A) Stainless Steel Universal Big Blue filter housing
B1) Pleated Cellulose Universal Filter
B2) Ceramic Universal Filter
B3) Carbon Block Universal Filter
B4) Stainless Steel Sieve
C) Refillable Stainless Steel Filter Media Canister
D) Disinfection Unit, (UV requires a RO pre-filter, Chlorine can be a toxic) Ozone is the best fit, it works with even with suspended particulates but then it naturally breakdown and just oxygenate your water.  

Now here is a possible solution set
A) Stainless Steel Universal Big Blue filter housing: https://www.cleanwaterstore.com/stainless-steel-filter-cartridge-housings/stainless-steel-304-filter-housing-1-20-big-blue-style-45-x-20.html
B1) Pleated Cellulose Universal Filter
B2) Ceramic Universal Filter
B3) Carbon Block Universal Filter
B4) Stainless Steel Sieve: https://www.amazon.com/dp/B082174CB9/
C) Refillable Stainless Steel Filter Media Canister:
D) Ozone Disinfection Unit: https://www.cleanwaterstore.com/cws-ozone-generators/cws-ozone-generator-5-gramshour-with-compressor.html
 
bruce Fine
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I really like what Naples water filter has put together, I'm not so sur they are in business anymore. they don't respond and don't answer phone. it seems they worked on a model as culligan does with water softeners you pay by the month and they service unit on a regular basis.
I'm not sure what's in the water. right now its clear but once the rains start it gets muddy. I know there is way too much calcium in it. when I use it in stainless  tea pot in month or two there is considerable calcium build up in pot and I have to soak build up with vinegar at least twice before its clean.
I remember one time after heavy rains for a week there was so much clay in it there was 1/8" build up in bath tub in just running water till the hot water came out. that only happened once. but much of year its cloudy or brown.
water is used for everything but drinking cold right now.
I suspect that there is bacteria in it that has caused me problems so I no longer drink it unless boiled first.
I need to have it tested but not by county or state. don't want it on record if it comes up contaminated.
my neighbor next to me about 3000' away had 180' well drilled and they pay about $1000 year for filtration not sure what's in it but its not drinkable without elaborate filtration.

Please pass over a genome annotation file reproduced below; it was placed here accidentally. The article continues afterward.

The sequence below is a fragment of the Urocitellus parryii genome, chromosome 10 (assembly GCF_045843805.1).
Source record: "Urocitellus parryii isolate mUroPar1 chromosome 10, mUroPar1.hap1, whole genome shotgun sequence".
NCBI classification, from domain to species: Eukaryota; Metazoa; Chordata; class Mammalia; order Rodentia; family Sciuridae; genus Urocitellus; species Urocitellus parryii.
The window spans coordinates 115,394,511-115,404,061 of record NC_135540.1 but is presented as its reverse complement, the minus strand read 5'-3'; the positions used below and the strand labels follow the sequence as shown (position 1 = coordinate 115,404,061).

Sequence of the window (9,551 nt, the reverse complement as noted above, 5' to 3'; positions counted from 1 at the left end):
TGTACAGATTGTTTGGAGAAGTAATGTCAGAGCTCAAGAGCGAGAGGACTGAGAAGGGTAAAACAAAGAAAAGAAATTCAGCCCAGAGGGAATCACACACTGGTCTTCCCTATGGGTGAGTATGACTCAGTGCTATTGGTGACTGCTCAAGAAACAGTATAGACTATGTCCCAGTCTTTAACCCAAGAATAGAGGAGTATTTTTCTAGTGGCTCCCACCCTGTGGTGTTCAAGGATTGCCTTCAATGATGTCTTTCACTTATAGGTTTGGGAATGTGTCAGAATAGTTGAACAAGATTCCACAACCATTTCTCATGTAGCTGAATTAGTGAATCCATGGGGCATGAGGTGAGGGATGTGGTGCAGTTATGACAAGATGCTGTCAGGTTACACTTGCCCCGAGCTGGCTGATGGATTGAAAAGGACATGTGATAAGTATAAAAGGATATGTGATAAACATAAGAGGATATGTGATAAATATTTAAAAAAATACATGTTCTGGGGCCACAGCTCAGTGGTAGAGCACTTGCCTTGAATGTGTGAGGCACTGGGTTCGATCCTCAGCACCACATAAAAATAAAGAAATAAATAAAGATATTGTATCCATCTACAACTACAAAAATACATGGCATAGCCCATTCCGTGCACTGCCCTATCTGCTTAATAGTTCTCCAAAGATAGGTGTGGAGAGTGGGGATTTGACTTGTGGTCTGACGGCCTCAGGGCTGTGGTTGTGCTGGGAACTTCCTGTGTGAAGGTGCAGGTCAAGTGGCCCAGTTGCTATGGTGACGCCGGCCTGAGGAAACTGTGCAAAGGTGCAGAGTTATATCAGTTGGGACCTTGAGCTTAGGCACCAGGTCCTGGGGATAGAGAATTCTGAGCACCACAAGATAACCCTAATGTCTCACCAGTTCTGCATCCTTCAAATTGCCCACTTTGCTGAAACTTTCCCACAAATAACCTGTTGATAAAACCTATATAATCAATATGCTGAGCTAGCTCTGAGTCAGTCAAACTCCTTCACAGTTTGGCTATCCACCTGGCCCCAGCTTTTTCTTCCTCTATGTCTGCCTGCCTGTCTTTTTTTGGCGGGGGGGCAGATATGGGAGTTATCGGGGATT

across the street they had well drilled, not sure how deep, and they have a natural artesian that flows by itself, with excellent water that needs no filtration or softening.
my first plan of action is to get a sample to a lab and find out what's in it now that I'm motivated to get it figured out.
 
bruce Fine
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I gotta say thought. its far superior to well water in my previous Florida house. that water was poisonous and so much salt in it faucets would last at the most 2 years and the sulphur was really nasty.
its nice just to have fresh water after living with that
 
Eliot Mason
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Bruce:  Wow, that's much further down the water scale than "less than perfect"!  What you had before must have been non-potable!

Let's go through what we know ...

Calcium - removing that requires a water softener.  They're a pain and I always hated dealing with the water softening vendors, but keeping calcium out of the pipes makes everything else work better.

Sediment - some sort of mechanical filter, either one that can be backflushed (per John) or a filter media that captures the sediment and is occasionally changed.  You've got options here, but the critical thing is that removing sediment is essential to making downstream elements work well.  I recently had the (dis)pleasure of rehabilitating a mobile home that had been on a bad well - many of the pipes were completely clogged with clay sediment and water pressure couldn't force out the plug and I had to replace the pipes. Not fun. Also, had to clean the tub and shower with a brillo pad attached to a random-orbit sander.  The electric water heater's lower element seemed to be in a layer of mud ... took forever to flush it out.

Bacterial & ??? - yeah, get a test here.  Getting a true anti-bacterial system (such as an Ozone or UV system, as S. Benji has pointed out) is a significant bump in the cost of the system so better to know what you actually need.  Its also possible that there are other contaminants and those require a totally different approach (carbon, absorbing resin, R.O. membrane) and wouldn't be affected by UV or ozone.

And finally ... it might be worth exploring a new well.  If you could some how find that artesian water table your neighbor enjoys ... might be better to spend $ there than $1000/yr on filtration.

p.s. your experience with H20 in FL explains why so many of the water softener & RO companies seem to be based in FL...
 
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Hi Bruce,

It is not clear to me what you mean by "less than perfect" in your original post. Has your water been tested?  What were the results?
 
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Now I’ve only had Fleck softener in operation for a couple of months. But so far it has been working perfectly. I did have to call the seller during installation with a question about water being retained in the salt tank (my previous softener was a Sears and it never had standing water in the salt tank like this one does. The person I talked to was extremely helpful as well as pleasant to talk to. He also walked me through the program cycles (his help was actually more helpful than the YouTube video I watched). Our water is moderately hard. This softener might have been a little overkill, but I prefer that to struggling with equipment that can hardly keep up. Fleck softener